What does a wood worker do?
Wood workers are involved in designing and making objects, using a range of woods for different purposes. They might specialise in working on small or large scale— designing and making furniture, creating decorative objects, restoring wood interiors, or even building boats.
There are a number of specific skills which a wood worker has to use, these can include:
- creativity and design skills
- to be thorough and pay attention to detail
- knowledge of maths
- knowledge of building and construction
- the ability to work well with others
- the ability to work well with your hands
- knowledge of manufacturing production and processes
- mechanical skills to adjust and calibrate machinery
- technical skills necessary to understand and interpret drawings and manuals
Other specific skills that a wood worker might use include:
- Designing items, e.g. chairs
- Preparing materials for construction, e.g. wood
- Using traditional wood working tools
- Using power tools
- Making joints to join pieces of wood
- Finishing the item with appropriate finishes, varnishes, stains or waxes
- Attaching closures or decorative items.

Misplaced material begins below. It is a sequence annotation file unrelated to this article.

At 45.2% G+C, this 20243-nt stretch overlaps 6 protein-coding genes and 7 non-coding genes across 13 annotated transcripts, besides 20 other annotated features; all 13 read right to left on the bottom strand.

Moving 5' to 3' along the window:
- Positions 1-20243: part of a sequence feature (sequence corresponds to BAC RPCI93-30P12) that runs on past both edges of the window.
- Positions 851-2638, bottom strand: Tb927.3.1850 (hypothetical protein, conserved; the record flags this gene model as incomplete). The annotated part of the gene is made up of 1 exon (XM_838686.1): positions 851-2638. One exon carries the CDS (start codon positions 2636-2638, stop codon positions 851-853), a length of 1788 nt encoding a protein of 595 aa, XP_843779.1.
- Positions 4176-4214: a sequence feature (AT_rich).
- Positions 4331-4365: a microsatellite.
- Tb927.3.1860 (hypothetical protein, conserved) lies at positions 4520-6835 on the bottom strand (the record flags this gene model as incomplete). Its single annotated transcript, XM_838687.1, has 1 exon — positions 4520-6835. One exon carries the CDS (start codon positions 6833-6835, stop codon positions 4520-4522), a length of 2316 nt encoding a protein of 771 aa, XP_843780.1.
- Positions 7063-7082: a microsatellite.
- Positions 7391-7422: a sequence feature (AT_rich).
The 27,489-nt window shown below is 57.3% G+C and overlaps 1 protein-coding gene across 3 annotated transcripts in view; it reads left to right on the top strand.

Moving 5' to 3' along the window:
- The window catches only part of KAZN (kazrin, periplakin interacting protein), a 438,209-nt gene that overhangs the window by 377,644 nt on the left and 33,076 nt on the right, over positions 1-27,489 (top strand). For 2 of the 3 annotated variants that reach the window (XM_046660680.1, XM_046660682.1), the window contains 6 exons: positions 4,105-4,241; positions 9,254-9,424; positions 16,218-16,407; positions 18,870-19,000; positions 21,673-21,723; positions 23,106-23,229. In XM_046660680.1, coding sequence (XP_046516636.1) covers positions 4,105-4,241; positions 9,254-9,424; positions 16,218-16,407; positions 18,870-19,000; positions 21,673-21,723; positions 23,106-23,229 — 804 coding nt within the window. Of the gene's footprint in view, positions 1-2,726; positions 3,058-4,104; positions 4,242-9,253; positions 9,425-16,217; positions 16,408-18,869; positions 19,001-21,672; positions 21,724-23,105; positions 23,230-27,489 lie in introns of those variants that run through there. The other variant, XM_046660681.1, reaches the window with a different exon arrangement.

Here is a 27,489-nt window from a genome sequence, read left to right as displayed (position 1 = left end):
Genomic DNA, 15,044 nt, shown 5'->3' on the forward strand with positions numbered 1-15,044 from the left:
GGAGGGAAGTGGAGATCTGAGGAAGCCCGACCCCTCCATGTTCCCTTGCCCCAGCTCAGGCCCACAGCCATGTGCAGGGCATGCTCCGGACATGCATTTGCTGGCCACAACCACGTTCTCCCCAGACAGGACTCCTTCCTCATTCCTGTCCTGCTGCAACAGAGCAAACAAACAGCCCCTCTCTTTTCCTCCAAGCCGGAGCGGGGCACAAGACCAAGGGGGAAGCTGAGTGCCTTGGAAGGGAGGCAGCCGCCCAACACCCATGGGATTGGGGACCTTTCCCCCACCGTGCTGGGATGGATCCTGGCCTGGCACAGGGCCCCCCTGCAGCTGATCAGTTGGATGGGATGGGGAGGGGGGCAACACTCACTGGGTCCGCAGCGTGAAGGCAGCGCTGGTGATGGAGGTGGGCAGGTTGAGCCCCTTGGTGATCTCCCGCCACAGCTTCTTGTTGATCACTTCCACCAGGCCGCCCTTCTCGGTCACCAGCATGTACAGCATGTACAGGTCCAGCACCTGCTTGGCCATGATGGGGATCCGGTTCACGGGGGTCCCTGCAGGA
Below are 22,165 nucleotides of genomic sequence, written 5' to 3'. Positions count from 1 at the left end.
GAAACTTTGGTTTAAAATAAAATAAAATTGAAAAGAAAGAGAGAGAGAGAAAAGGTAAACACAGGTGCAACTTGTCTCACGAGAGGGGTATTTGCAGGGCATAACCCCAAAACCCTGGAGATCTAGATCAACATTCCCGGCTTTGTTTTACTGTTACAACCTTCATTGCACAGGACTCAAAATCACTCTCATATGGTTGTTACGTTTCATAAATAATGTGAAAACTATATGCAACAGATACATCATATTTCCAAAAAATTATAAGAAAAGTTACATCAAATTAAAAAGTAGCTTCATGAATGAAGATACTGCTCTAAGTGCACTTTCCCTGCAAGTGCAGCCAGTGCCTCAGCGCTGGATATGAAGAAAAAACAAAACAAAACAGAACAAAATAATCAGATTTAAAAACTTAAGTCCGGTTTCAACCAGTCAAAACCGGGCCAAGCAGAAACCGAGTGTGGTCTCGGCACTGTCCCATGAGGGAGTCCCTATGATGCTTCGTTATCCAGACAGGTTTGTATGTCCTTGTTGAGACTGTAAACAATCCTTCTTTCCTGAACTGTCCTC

How do I become a woodworker?
You could study for a degree in Furniture and Product Design at University. Ensure you check the course specification covers the areas that you are interested in before you apply. Providers include:
You could do a college course to get some of the skills needed for this job. Courses include:
- Level 2 Diploma in Furniture Making
- Level 2 Diploma in Carpentry and Joinery
- Level 3 Diploma in Wood Machining
You’ll usually need:
- 2 or more GCSEs at grades 9 to 3 (A* to D) for a level 2 course
- 4 or 5 GCSEs at grades 9 to 4 (A* to C) for a level 3 course
You could do an intermediate apprenticeship in furniture manufacturing, or carpentry and joinery.
You'll usually need:
- some GCSEs, usually including English and maths, for an intermediate apprenticeship
Mac Collins is an emerging British designer and maker. Graduating from Northumbria University in the summer of 2018, Mac is now committed to creating experimental, hand crafted furniture and objects. Mac focuses on manipulating, yet still celebrating, the inherent beauty of the materials he works with.
Alongside this material driven approach, Mac brings personal and cultural narratives into his work. As a designer of dual heritage, celebrating both his European and Caribbean lineage, Mac uses his design practice to explore his own identity. Tracing his lineage, Mac creates pieces in response to issues such as African Diaspora and the slave trade.
He aims to build on European and Scandinavian standards of furniture making by bringing in aesthetic and contextual inspiration from his Caribbean and African heritage.